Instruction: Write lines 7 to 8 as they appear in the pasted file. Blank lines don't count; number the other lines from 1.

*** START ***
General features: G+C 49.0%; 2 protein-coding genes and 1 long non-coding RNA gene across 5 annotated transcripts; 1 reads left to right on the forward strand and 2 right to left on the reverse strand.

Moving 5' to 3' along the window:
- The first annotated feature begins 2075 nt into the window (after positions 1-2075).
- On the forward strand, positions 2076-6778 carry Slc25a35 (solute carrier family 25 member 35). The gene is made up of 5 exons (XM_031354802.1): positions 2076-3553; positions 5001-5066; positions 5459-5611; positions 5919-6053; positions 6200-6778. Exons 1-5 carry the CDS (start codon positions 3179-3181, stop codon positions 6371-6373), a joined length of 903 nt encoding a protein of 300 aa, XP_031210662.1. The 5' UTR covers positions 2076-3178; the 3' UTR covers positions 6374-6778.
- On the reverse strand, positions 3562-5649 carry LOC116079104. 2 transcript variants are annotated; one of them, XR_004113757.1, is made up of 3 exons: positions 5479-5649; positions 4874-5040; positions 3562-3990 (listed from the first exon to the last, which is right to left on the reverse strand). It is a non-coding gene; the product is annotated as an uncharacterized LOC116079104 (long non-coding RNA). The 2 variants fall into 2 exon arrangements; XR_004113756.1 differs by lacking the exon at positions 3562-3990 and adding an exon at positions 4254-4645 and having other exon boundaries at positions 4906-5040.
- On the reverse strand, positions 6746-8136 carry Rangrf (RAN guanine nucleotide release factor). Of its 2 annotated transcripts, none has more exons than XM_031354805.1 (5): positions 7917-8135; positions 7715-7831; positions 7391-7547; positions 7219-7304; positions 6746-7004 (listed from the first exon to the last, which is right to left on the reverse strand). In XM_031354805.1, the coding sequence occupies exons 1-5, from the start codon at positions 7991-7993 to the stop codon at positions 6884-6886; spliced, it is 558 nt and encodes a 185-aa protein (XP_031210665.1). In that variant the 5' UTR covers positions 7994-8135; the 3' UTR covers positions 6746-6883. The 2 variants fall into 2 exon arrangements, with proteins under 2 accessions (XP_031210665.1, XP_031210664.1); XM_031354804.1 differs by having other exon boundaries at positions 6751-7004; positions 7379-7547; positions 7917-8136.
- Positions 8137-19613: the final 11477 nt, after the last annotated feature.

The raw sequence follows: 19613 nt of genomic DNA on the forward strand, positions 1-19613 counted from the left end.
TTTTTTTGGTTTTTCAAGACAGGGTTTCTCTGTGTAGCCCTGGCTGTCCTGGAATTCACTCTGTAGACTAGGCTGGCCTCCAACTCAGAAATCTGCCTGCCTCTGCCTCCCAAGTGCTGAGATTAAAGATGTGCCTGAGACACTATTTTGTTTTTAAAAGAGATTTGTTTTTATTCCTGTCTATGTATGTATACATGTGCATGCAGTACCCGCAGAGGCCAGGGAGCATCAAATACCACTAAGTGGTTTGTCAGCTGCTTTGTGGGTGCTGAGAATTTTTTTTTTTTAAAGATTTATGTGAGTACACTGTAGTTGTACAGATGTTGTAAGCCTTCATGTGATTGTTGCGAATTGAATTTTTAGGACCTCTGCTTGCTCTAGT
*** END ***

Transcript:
- Positions 8137-19613: the final 11477 nt, after the last annotated feature.

The raw sequence follows: 19613 nt of genomic DNA on the forward strand, positions 1-19613 counted from the left end.